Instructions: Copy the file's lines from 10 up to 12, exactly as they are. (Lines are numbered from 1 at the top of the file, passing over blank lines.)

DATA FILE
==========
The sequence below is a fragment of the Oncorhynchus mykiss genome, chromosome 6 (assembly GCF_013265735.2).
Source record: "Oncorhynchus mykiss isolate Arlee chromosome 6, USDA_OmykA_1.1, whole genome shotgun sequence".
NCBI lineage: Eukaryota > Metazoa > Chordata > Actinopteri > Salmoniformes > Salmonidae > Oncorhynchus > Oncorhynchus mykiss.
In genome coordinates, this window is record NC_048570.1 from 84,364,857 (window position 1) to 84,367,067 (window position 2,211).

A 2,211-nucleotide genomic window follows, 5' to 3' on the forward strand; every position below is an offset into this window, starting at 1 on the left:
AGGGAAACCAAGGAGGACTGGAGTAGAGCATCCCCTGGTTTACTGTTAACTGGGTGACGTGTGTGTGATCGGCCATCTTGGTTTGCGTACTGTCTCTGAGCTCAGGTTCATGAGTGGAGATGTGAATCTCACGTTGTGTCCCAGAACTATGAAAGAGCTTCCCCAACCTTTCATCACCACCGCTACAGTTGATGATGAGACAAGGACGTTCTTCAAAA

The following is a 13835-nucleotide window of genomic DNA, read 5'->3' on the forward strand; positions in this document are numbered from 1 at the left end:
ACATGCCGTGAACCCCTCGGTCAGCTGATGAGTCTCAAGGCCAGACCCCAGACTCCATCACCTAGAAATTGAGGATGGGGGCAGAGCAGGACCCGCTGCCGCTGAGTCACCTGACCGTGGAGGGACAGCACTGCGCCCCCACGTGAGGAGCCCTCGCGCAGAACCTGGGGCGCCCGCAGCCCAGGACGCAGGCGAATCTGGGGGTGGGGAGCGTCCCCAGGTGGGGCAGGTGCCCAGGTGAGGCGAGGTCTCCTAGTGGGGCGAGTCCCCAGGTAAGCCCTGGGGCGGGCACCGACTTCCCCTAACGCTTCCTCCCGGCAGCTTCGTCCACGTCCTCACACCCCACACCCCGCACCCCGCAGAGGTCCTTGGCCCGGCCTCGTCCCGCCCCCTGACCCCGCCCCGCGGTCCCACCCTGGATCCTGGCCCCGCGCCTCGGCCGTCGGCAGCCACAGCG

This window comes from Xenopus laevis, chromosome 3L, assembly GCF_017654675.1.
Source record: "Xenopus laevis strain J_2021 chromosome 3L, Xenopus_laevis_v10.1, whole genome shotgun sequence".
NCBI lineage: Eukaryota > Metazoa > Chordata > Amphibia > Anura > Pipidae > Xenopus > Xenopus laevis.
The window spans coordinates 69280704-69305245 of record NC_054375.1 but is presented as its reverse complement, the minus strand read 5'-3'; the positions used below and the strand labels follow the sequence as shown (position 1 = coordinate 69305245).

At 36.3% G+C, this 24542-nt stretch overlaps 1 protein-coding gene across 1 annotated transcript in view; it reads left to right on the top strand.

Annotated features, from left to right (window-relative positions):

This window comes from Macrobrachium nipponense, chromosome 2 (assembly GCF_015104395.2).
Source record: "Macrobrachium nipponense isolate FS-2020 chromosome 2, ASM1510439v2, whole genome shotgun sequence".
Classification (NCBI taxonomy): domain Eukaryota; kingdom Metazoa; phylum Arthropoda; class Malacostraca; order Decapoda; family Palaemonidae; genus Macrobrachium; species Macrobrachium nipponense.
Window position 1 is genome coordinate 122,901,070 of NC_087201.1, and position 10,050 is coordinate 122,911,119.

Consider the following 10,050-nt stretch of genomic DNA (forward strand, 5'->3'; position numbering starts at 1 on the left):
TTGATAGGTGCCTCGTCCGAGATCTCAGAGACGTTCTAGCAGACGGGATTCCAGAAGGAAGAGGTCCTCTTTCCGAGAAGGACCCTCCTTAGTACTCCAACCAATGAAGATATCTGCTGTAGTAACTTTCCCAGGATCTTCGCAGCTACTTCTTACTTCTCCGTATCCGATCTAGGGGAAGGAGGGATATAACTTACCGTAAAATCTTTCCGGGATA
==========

Source record: "Xenopus laevis strain J_2021 chromosome 3L, Xenopus_laevis_v10.1, whole genome shotgun sequence".
NCBI lineage: Eukaryota > Metazoa > Chordata > Amphibia > Anura > Pipidae > Xenopus > Xenopus laevis.
The window spans coordinates 69280704-69305245 of record NC_054375.1 but is presented as its reverse complement, the minus strand read 5'-3'; the positions used below and the strand labels follow the sequence as shown (position 1 = coordinate 69305245).